The10th annual BL2END Young Professionals of Color Conference
(YPCC) was held July 16 in a virtual format. The theme of the event was Celebrating Our Resilience: 10 Years of Perseverance. Featuring keynote speaker Lt. Governor Gilchrist as well as several local speakers facilitating breakout sessions, the Conference highlighted current topics of relevance such as social justice in America and what it is like for underrepresented communities within Grand Rapids. Another such topic was the importance of prioritizing mental and emotional health, particularly for people of color.
“As a young professional and therapist of color, my goal is to help bridge the gap between clients and therapists,” says presenter Janee’ Beville, M.A., LPC, NCC, owner of Beville Counseling LLC
. Providing a variety of mental health services including individual counseling, talk therapy and group facilitation, Beville Counseling seeks to provide the individuals it serves with a “sense of hope.” Having both attended the YPCC and served as a speaker previously, Beville was “honored” to be invited to participate again this year.
“I chose to participate in the YPCC conference because I believe it is important to educate everyone about mental and emotional health. The stigma is slowly breaking down for communities of color and it's important that we receive the right information [from] providers who look like us,” she says.
Understanding that people of color have additional challenges to overcome, Beville says, “We need mental health support as we live and work in environments where there are racial biases, prejudices and few who look like us.”
In addition to the need created by an individuals’ surroundings, Beville highlights the positive impacts acknowledging the past and dealing with trauma can have. “Mental and emotional health is both affected [by] and affects every aspect of our lives,” she says. “It is important to recognize generational trauma, racial trauma, personal trauma and how it affects one [currently].
One impact of improved health is “reducing and stopping the continuation of [these] unhealed and unmanaged traumas. Learning how to identify, experience and cope with emotions will help one have better relationships, confidence and freedom to live authentically,” she says.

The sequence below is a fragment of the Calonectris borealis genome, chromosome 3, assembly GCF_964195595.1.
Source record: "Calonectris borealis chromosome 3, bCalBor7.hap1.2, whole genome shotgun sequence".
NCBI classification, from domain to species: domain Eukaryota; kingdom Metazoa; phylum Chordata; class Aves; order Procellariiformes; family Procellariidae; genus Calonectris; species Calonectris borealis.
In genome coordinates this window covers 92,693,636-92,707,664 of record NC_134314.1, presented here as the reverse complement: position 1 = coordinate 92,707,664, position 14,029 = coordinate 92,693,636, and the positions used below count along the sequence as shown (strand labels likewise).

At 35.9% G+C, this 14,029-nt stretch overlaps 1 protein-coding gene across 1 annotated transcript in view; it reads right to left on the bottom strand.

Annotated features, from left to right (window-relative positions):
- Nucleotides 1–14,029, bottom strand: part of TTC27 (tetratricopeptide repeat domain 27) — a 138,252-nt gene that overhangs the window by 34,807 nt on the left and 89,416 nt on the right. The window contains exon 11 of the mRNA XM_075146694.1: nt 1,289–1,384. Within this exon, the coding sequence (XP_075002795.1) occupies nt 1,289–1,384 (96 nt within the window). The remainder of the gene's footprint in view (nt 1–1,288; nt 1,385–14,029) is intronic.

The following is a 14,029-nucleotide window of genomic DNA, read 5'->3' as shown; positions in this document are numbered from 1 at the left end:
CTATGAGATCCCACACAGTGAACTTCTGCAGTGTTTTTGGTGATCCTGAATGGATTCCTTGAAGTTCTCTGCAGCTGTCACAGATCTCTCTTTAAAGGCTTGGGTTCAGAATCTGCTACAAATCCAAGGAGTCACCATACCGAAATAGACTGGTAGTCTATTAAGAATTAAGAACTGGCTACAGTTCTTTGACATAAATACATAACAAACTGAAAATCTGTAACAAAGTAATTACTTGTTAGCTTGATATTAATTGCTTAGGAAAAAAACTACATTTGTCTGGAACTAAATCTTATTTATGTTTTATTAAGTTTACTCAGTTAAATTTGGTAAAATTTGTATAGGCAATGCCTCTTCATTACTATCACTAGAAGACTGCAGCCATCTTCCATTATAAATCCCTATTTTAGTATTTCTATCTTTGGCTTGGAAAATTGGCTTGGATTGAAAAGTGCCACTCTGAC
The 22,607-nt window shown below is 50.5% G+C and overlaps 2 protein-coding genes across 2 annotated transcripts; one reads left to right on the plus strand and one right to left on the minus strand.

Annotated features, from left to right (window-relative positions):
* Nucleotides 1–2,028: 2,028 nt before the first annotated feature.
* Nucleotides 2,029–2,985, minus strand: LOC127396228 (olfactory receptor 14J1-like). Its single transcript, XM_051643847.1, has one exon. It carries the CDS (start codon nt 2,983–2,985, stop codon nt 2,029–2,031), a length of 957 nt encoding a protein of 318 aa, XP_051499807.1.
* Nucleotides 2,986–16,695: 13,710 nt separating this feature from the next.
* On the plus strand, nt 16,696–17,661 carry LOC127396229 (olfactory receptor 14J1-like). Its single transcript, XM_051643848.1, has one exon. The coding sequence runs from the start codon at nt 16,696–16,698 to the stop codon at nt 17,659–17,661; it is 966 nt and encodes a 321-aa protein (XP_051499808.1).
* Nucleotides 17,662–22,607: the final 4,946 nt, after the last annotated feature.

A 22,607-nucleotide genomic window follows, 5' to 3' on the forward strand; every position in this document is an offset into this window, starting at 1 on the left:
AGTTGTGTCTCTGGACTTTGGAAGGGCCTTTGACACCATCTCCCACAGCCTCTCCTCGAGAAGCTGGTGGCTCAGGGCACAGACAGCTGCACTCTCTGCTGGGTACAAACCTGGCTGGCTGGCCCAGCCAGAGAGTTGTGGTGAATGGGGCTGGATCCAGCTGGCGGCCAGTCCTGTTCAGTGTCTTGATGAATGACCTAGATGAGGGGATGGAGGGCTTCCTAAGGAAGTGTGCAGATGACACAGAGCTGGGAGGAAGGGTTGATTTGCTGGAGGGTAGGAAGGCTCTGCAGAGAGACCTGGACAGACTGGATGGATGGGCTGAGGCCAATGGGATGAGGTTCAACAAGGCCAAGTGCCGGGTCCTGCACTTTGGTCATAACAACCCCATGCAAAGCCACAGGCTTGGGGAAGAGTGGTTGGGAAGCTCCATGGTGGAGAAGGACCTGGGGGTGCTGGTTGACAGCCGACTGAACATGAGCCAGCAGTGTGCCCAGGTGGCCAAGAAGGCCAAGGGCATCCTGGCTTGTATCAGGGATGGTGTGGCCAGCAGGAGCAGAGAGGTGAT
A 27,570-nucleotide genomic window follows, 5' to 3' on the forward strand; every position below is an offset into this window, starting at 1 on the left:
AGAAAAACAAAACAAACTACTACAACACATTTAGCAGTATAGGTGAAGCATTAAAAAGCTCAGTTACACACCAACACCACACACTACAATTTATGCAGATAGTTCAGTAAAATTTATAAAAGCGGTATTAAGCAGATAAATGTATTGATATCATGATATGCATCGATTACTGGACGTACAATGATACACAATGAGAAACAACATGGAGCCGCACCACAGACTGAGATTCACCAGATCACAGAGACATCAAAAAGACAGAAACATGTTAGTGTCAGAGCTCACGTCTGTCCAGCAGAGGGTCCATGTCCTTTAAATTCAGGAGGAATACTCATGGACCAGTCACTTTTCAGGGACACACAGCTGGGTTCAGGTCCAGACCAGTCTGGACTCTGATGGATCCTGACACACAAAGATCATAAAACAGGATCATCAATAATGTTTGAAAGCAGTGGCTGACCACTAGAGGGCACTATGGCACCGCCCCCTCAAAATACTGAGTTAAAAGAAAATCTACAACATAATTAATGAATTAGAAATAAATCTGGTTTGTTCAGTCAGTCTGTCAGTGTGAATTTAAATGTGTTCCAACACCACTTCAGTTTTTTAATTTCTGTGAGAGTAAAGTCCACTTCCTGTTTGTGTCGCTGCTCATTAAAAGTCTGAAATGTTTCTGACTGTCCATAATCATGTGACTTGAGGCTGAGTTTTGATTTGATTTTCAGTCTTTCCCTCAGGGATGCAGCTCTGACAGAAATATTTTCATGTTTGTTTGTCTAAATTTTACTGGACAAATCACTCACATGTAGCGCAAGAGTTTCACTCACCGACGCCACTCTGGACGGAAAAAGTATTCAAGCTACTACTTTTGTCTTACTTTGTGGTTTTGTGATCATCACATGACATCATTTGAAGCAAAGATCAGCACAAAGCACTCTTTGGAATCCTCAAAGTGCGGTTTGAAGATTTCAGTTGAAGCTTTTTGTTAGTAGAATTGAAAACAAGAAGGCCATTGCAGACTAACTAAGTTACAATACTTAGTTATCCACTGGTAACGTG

During her presentation, Beville encouraged attendees to “change ‘selfish’ to a positive.” For her, this means shifting perspectives.
“Changing ‘selfish’ to a positive means changing the way we define it socially. It can be seen as an act of self-love,” she says. “We can change that perception to a positive one if we choose to see it as one who cares for themself so they can be healthier and not feel guilty for doing so.”
Beville is not the only one who feels this is an important consideration for underrepresented individuals. Governor Whitmer has proclaimed July 2021 as People of Color Mental Health Awareness Month.
Looking ahead, Beville hopes for the “continuation of people of color [being] resilient, [despite] negative experiences and history.” Ultimately, she would like to see all individuals living at their best and positively engaging within the community.
“I hope to see healthier individuals who help create healthier communities,” she says. This would mean “genuine joy for everyone” where individuals are “thriving rather than surviving.”
For individuals looking for assistance or support, community resources can be found through the Mental Health Clinicians of Color
Photos courtesy ACT Photomedia
About Leandra Nisbet: Leandra Nisbet, Owner of Stingray Advisory Group LLC and Co-Owner of Brightwork Marine LLC, has over 15 years of experience in leadership, sales & marketing and graphic design. She helps businesses grow and assists with strategic planning, marketing concept development/implementation, risk management and financial organization. She is actively involved in the community, sitting on several Boards and committees, and has been recognized as one of the 40 Under 40 Business Leaders in Grand Rapids.
Contact Leandra Nisbet by email at email@example.com